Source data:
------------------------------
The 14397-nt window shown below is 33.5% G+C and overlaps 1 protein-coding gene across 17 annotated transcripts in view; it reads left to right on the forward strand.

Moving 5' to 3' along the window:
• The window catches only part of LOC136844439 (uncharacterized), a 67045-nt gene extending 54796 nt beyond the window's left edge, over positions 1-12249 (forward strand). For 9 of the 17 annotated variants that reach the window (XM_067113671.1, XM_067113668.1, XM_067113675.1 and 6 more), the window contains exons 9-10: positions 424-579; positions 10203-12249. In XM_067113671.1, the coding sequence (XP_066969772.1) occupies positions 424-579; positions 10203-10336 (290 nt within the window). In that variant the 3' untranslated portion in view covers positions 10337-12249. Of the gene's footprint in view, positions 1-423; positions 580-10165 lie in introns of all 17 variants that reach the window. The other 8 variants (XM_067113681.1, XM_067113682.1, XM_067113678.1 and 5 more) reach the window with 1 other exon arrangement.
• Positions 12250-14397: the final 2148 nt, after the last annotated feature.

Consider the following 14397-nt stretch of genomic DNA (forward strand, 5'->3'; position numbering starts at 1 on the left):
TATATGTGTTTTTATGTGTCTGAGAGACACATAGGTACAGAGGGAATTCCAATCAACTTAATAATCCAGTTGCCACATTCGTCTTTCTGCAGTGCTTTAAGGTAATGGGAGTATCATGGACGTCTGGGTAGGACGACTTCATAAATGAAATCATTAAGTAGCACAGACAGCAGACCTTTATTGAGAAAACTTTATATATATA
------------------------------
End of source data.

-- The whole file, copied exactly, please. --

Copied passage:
The 14397-nt window shown below is 33.5% G+C and overlaps 1 protein-coding gene across 17 annotated transcripts in view; it reads left to right on the forward strand.

Moving 5' to 3' along the window:
• The window catches only part of LOC136844439 (uncharacterized), a 67045-nt gene extending 54796 nt beyond the window's left edge, over positions 1-12249 (forward strand). For 9 of the 17 annotated variants that reach the window (XM_067113671.1, XM_067113668.1, XM_067113675.1 and 6 more), the window contains exons 9-10: positions 424-579; positions 10203-12249. In XM_067113671.1, the coding sequence (XP_066969772.1) occupies positions 424-579; positions 10203-10336 (290 nt within the window). In that variant the 3' untranslated portion in view covers positions 10337-12249. Of the gene's footprint in view, positions 1-423; positions 580-10165 lie in introns of all 17 variants that reach the window. The other 8 variants (XM_067113681.1, XM_067113682.1, XM_067113678.1 and 5 more) reach the window with 1 other exon arrangement.
• Positions 12250-14397: the final 2148 nt, after the last annotated feature.

Consider the following 14397-nt stretch of genomic DNA (forward strand, 5'->3'; position numbering starts at 1 on the left):
TATATGTGTTTTTATGTGTCTGAGAGACACATAGGTACAGAGGGAATTCCAATCAACTTAATAATCCAGTTGCCACATTCGTCTTTCTGCAGTGCTTTAAGGTAATGGGAGTATCATGGACGTCTGGGTAGGACGACTTCATAAATGAAATCATTAAGTAGCACAGACAGCAGACCTTTATTGAGAAAACTTTATATATATA